Is Double Down casing worth it for your next MTB tires? A lot of people consider this very question when it's too late and they're stuck trailside with a flat. Our friend Scott got himself a Maxxis Aggressor 29 x 2.30" Double Down and gives us the low down on how he has liked it so far. Check it out below!
I've been mountain biking for a while (since 1989) and have therefore seen many tires come and go. I remember when any tire over 2.1 inches wide was considered "extreme". In fact, back in the day Specialized made a wide variant of their famous Ground Control tire and called it the Ground Control Extreme 2.5. The problem with that tire was not the performance but the fact that many of the steel frames at the time could not accommodate that width.
Obviously, much has changed since then and even in the last few years. Now with 29er wheels hitting the enduro circuit (and DH) in a big way, the options for 29er tires have never been better. When I bought my Yeti SB 5.5 in January 2018, it came stock with a Maxxis Aggressor 2.3 tire for the rear. My riding style favors long climbs and then very technical descents. I was very impressed at the performance of this tire for my riding style. The hook up on dry hardpack trails is fantastic and it handles a reasonable amount of muddy conditions. When pointing the bike downhill, the excellent performance continues giving confidence both in very sketchy and fast predictable conditions. The Maxxis Aggressor with Double Down is absolutely one of the best rear tires I have ridden.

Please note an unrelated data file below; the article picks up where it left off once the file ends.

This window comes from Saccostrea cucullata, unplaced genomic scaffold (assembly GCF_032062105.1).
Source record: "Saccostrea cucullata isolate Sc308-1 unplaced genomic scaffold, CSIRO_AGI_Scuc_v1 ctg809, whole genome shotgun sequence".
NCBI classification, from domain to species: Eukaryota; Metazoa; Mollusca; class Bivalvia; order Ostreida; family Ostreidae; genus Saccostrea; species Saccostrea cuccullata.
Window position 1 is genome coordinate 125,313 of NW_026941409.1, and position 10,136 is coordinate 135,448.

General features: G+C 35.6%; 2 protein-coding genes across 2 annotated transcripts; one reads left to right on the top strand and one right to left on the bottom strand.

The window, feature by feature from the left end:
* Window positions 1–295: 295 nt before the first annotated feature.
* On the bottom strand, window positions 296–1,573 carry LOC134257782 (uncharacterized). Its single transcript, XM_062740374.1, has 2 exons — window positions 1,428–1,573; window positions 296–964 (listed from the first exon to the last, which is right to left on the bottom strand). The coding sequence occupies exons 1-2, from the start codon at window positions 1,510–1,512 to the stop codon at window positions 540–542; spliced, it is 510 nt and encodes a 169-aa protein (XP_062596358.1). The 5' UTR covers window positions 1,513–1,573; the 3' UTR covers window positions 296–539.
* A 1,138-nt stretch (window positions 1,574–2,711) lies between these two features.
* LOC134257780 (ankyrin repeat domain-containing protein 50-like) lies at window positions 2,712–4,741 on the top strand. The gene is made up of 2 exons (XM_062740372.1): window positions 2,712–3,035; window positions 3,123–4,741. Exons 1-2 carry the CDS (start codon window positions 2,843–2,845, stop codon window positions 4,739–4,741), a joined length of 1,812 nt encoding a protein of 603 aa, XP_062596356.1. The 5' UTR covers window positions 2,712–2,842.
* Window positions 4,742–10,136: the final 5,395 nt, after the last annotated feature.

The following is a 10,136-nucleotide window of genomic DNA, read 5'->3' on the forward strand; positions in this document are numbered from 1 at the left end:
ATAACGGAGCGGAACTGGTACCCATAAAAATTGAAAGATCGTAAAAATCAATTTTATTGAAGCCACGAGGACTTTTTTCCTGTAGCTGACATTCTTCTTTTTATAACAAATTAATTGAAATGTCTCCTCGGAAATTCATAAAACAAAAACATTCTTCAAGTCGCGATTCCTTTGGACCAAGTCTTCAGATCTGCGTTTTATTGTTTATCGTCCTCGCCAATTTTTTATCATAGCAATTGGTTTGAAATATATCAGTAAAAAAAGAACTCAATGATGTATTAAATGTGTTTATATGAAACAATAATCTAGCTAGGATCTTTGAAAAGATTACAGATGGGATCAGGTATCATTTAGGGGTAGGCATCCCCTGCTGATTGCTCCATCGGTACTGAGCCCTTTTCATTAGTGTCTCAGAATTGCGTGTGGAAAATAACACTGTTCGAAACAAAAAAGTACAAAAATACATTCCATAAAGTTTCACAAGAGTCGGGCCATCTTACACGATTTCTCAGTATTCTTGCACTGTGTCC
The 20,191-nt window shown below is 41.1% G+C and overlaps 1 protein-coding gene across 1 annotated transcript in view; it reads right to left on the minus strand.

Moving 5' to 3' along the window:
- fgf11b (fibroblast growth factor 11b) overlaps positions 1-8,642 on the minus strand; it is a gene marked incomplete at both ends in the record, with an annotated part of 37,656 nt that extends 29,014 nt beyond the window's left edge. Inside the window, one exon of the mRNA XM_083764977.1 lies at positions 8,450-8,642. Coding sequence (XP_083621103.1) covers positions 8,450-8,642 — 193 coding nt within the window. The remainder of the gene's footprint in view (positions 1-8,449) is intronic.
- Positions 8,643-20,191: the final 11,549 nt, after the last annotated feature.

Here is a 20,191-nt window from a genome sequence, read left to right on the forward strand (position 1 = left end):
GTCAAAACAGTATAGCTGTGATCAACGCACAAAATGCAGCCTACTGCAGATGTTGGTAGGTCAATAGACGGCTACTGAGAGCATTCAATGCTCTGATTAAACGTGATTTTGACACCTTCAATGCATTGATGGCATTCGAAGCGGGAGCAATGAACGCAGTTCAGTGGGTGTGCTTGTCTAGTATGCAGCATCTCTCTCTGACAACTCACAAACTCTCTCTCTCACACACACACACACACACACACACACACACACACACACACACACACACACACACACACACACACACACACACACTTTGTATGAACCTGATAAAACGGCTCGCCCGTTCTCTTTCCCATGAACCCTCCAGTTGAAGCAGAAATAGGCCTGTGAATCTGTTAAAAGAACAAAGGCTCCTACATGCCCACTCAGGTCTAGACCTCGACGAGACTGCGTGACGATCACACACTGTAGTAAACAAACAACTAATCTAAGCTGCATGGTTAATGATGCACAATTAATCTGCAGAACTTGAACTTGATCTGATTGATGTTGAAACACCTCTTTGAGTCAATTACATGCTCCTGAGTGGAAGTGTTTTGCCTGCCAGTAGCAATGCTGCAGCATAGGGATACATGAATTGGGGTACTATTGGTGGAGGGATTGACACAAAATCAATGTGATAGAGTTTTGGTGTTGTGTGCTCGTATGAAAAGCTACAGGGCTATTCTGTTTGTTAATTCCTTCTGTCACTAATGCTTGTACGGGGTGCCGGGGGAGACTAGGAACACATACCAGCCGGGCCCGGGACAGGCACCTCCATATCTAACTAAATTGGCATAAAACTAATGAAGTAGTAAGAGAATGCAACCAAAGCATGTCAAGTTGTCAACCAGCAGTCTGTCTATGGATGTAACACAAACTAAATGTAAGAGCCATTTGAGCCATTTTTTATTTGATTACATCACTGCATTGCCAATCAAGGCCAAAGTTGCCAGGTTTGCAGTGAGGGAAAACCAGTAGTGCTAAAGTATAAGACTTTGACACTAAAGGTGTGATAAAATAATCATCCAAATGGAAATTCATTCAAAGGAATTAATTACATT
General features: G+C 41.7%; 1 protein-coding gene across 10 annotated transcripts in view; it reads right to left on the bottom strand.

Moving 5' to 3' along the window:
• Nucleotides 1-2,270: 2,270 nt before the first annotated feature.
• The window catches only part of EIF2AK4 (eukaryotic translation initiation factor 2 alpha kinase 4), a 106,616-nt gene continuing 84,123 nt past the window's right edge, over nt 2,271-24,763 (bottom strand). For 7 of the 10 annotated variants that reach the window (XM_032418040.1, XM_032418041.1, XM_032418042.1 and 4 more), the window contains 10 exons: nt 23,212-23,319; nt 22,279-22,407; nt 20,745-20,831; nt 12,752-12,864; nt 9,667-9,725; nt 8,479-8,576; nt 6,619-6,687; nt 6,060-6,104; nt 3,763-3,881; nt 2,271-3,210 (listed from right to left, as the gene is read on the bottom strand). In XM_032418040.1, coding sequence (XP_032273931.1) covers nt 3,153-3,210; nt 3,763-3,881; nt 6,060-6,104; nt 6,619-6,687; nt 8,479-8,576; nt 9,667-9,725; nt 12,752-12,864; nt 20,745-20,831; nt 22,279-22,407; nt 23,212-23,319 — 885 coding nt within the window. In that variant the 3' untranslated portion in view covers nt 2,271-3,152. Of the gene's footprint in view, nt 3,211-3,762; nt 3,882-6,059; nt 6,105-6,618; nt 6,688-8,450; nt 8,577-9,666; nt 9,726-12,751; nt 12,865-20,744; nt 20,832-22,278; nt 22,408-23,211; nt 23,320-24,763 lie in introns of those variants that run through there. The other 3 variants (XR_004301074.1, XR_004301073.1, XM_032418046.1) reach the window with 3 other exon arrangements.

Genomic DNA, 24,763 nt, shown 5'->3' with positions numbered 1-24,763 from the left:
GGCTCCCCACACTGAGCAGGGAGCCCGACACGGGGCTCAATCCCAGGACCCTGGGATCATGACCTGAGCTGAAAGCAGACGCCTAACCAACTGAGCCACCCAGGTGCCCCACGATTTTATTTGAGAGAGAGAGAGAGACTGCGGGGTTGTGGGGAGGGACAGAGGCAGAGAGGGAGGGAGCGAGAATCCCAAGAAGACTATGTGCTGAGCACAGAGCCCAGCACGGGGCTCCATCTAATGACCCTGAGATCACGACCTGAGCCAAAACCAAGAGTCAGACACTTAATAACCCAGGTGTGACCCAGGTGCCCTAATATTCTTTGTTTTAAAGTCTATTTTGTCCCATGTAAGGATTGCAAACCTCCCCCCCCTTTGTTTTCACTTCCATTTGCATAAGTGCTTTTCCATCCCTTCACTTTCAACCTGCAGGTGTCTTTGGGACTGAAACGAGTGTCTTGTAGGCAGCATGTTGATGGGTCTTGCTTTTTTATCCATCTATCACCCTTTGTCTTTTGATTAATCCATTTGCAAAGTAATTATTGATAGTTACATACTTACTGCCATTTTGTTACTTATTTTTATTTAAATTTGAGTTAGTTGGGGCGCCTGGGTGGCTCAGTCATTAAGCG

The one disappointment I had with the original tire was the frequency I was cutting the sidewall from casing it on the rim. By the time I retired the first Maxxis tire, I think there were about 5 plugs in it. I thought that this was perhaps due to my not riding the bike as "lightly" as I should. Perhaps I was now going faster on this bike (likely) than I had on previous bikes and therefore needed to run more pressure to fend off the danger from pinching the tire on rocks. For the first replacement rear tire on my Yeti, I went with the same model and from recommendations of friends, went with Double Down casing. Wow, what a difference that has made! I have yet to cut the tire after the same amount of riding (1500 miles of single track riding in New Mexico and Arizona) and I have been running consistently less pressure which has made it ride better. And I haven't seen any Stan's tire sealant ooze through the sidewall. Yes, the Double Down casing makes it a bit heavier, but to me, the performance advantage of Double Down casing more than makes up for the weight penalty.
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